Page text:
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The loss of jobs across all sections of Irish society has become an all too familiar reality following the collapse of the banking and housing sectors in late 2008.
Employers have been forced to make extremely tough decisions in the last couple of years in relation to staffing in order to keep businesses afloat.
An organisation faced with the prospect of having to make redundancies should follow a formal procedure, preferably agreed and negotiated between management and employee representatives.
Redundancies generally occur when a company is no longer able to maintain its business and goes into receivership or liquidation; or when an employee’s job no longer exists or when an employer reduces the number of staff.
When making redundancies an employer needs to apply selection criteria that is reasonable and that is applied in a fair and open manner.
Employees who feel they have been made redundant in an unfair manner are entitled to bring a claim for unfair dismissal against the employer.
Employers are obliged to issue a written notice of redundancy to an employee through form RP50. A duplicate of this form should also be sent to the Department of Enterprise, Trade and Innovation.
Employees are also entitled to a minimum period of notice which is generally dependant on their length of service or contract agreement with the employer.
It is considered good employment practice to provide advance notice to all workers of a redundancy situation regardless of their length of service.
Under 13 weeks – No notice required
13 weeks - two years – One week required
Two - five years – Two weeks required
Five - 10 years – Four weeks required
10 - 15 years – Six weeks required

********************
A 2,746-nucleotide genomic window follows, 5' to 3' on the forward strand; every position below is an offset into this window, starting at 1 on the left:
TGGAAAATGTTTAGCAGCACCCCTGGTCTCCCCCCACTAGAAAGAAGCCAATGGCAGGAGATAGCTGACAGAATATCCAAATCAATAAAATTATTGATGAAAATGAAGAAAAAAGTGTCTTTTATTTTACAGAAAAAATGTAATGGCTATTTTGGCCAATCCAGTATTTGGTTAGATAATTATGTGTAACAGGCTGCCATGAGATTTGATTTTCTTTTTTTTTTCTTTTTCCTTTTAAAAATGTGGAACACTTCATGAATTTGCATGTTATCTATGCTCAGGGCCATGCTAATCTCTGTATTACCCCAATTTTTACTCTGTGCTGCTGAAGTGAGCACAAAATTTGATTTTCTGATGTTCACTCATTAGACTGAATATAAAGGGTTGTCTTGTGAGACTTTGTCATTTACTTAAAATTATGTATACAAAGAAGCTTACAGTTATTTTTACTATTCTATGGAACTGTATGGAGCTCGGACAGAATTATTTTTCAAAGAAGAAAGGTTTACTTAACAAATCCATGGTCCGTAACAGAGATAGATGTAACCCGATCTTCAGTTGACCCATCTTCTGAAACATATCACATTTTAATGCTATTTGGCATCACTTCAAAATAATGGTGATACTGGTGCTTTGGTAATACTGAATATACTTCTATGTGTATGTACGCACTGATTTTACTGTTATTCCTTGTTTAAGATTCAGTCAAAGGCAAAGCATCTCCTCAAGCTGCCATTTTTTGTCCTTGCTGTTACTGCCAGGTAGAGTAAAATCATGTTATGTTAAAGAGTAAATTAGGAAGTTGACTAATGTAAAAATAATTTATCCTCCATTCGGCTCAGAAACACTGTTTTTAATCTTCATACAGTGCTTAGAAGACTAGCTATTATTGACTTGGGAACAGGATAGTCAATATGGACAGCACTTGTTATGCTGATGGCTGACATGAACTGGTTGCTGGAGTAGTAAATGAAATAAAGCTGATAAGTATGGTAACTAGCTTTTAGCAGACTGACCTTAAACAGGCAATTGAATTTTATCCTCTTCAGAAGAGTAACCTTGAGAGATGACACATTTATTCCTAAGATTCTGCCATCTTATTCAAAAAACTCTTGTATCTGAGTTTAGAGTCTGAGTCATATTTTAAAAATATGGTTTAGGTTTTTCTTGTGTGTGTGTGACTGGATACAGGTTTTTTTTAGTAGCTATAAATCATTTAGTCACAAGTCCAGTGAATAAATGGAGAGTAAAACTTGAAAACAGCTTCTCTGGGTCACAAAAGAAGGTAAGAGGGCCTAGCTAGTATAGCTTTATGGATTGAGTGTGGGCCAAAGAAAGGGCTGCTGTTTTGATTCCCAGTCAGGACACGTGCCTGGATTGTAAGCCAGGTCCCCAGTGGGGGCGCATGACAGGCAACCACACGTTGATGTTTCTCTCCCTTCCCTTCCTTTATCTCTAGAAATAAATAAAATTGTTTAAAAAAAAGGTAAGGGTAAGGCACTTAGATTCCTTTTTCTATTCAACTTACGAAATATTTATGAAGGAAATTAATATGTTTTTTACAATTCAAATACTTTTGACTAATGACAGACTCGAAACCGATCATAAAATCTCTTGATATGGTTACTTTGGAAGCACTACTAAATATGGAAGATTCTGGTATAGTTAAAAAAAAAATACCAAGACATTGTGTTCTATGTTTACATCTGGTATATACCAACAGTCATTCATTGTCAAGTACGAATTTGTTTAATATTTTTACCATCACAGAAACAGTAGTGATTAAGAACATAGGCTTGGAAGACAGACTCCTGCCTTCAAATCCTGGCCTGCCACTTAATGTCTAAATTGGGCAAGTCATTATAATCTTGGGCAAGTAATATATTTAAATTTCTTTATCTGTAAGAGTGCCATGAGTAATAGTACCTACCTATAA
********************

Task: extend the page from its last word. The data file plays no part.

More than 15 years – Eight weeks required
An employee is also entitled to reasonable time-off to look for alternative work during the period of notice
Under Irish law employers who need to make collective redundancies of up to 10% of staff must provide 30-days notice prior to the first redundancy being made. Collective redundancies can be made in the following numbers:
Five employees where 21-49 people are employed
Ten employees where 50-99 people are employed
10% of employees where 100-299 people are employed
30 employees where 300 or more people are employed
Employers are obliged to make statutory redundancy payments, in the form of a lump-sum payment based on the pay of the employee and their time with the company. All eligible employees are entitled to:
Two weeks' pay for every year of service over the age of 16 and one further week's pay
The amount of statutory redundancy is subject to a maximum earnings limit of €600 per week (€31,200 per year).
In the event an employer cannot afford to pay their employee(s) the full statutory redundancy lump-sum, the Department of Trade, Enterprise and Innovation will make payment out of the Social Insurance Fund. The employer will then become a preferential creditor of the department and will owe 40% of the lump-sum to the Social Insurance Fund.
Ultimately, an organisation should avoid making redundancies. Steps can be taken prior to making staff redundant, including:
Negotiated pay cuts
Offers of early retirement
For more employer advice, check out our Management Advice blog.
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